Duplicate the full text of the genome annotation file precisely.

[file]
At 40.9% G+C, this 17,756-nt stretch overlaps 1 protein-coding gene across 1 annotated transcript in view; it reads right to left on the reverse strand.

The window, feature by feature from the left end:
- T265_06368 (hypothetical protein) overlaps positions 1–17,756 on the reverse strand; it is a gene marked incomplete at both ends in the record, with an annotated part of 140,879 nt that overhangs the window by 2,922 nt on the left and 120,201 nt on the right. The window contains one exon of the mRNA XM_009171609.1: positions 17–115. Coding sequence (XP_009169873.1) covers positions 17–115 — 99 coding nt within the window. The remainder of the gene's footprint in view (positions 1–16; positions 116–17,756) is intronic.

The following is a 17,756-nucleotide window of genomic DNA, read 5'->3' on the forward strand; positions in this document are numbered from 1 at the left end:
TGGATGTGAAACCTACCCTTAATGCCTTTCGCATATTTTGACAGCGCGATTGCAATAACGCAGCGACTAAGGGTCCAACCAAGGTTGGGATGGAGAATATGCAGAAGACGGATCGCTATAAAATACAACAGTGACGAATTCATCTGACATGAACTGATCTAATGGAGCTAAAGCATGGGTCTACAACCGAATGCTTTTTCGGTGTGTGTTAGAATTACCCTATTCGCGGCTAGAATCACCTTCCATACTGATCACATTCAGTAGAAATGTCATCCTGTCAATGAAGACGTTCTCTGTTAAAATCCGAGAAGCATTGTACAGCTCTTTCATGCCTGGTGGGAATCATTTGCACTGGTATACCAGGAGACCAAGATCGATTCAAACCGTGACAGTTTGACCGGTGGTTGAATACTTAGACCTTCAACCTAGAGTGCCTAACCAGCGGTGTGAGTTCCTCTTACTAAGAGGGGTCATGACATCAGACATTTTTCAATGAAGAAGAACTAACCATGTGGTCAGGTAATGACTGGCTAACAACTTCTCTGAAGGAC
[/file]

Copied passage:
At 40.9% G+C, this 17,756-nt stretch overlaps 1 protein-coding gene across 1 annotated transcript in view; it reads right to left on the reverse strand.

The window, feature by feature from the left end:
- T265_06368 (hypothetical protein) overlaps positions 1–17,756 on the reverse strand; it is a gene marked incomplete at both ends in the record, with an annotated part of 140,879 nt that overhangs the window by 2,922 nt on the left and 120,201 nt on the right. The window contains one exon of the mRNA XM_009171609.1: positions 17–115. Coding sequence (XP_009169873.1) covers positions 17–115 — 99 coding nt within the window. The remainder of the gene's footprint in view (positions 1–16; positions 116–17,756) is intronic.

The following is a 17,756-nucleotide window of genomic DNA, read 5'->3' on the forward strand; positions in this document are numbered from 1 at the left end:
TGGATGTGAAACCTACCCTTAATGCCTTTCGCATATTTTGACAGCGCGATTGCAATAACGCAGCGACTAAGGGTCCAACCAAGGTTGGGATGGAGAATATGCAGAAGACGGATCGCTATAAAATACAACAGTGACGAATTCATCTGACATGAACTGATCTAATGGAGCTAAAGCATGGGTCTACAACCGAATGCTTTTTCGGTGTGTGTTAGAATTACCCTATTCGCGGCTAGAATCACCTTCCATACTGATCACATTCAGTAGAAATGTCATCCTGTCAATGAAGACGTTCTCTGTTAAAATCCGAGAAGCATTGTACAGCTCTTTCATGCCTGGTGGGAATCATTTGCACTGGTATACCAGGAGACCAAGATCGATTCAAACCGTGACAGTTTGACCGGTGGTTGAATACTTAGACCTTCAACCTAGAGTGCCTAACCAGCGGTGTGAGTTCCTCTTACTAAGAGGGGTCATGACATCAGACATTTTTCAATGAAGAAGAACTAACCATGTGGTCAGGTAATGACTGGCTAACAACTTCTCTGAAGGAC